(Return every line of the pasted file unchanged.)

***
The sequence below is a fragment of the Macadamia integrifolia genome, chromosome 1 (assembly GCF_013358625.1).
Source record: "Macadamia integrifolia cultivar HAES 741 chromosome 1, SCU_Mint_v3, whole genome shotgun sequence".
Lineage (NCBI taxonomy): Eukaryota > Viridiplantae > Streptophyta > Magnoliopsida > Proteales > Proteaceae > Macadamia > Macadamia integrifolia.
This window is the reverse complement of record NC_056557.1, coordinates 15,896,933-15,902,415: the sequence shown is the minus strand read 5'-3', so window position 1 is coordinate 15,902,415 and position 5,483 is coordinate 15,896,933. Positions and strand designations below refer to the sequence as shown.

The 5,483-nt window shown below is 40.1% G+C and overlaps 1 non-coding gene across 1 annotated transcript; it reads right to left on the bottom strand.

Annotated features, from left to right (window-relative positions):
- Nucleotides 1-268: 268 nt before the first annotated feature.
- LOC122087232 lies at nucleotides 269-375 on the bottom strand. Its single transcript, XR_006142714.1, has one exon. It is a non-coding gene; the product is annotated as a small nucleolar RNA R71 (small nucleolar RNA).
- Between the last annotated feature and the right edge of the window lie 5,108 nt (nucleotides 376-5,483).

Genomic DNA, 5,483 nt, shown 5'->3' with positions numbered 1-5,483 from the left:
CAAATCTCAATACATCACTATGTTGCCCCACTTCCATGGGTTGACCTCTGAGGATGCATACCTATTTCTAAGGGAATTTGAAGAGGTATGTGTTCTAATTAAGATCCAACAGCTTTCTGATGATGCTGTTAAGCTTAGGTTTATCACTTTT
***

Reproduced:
The sequence below is a fragment of the Macadamia integrifolia genome, chromosome 1 (assembly GCF_013358625.1).
Source record: "Macadamia integrifolia cultivar HAES 741 chromosome 1, SCU_Mint_v3, whole genome shotgun sequence".
Lineage (NCBI taxonomy): Eukaryota > Viridiplantae > Streptophyta > Magnoliopsida > Proteales > Proteaceae > Macadamia > Macadamia integrifolia.
This window is the reverse complement of record NC_056557.1, coordinates 15,896,933-15,902,415: the sequence shown is the minus strand read 5'-3', so window position 1 is coordinate 15,902,415 and position 5,483 is coordinate 15,896,933. Positions and strand designations below refer to the sequence as shown.

The 5,483-nt window shown below is 40.1% G+C and overlaps 1 non-coding gene across 1 annotated transcript; it reads right to left on the bottom strand.

Annotated features, from left to right (window-relative positions):
- Nucleotides 1-268: 268 nt before the first annotated feature.
- LOC122087232 lies at nucleotides 269-375 on the bottom strand. Its single transcript, XR_006142714.1, has one exon. It is a non-coding gene; the product is annotated as a small nucleolar RNA R71 (small nucleolar RNA).
- Between the last annotated feature and the right edge of the window lie 5,108 nt (nucleotides 376-5,483).

Genomic DNA, 5,483 nt, shown 5'->3' with positions numbered 1-5,483 from the left:
CAAATCTCAATACATCACTATGTTGCCCCACTTCCATGGGTTGACCTCTGAGGATGCATACCTATTTCTAAGGGAATTTGAAGAGGTATGTGTTCTAATTAAGATCCAACAGCTTTCTGATGATGCTGTTAAGCTTAGGTTTATCACTTTT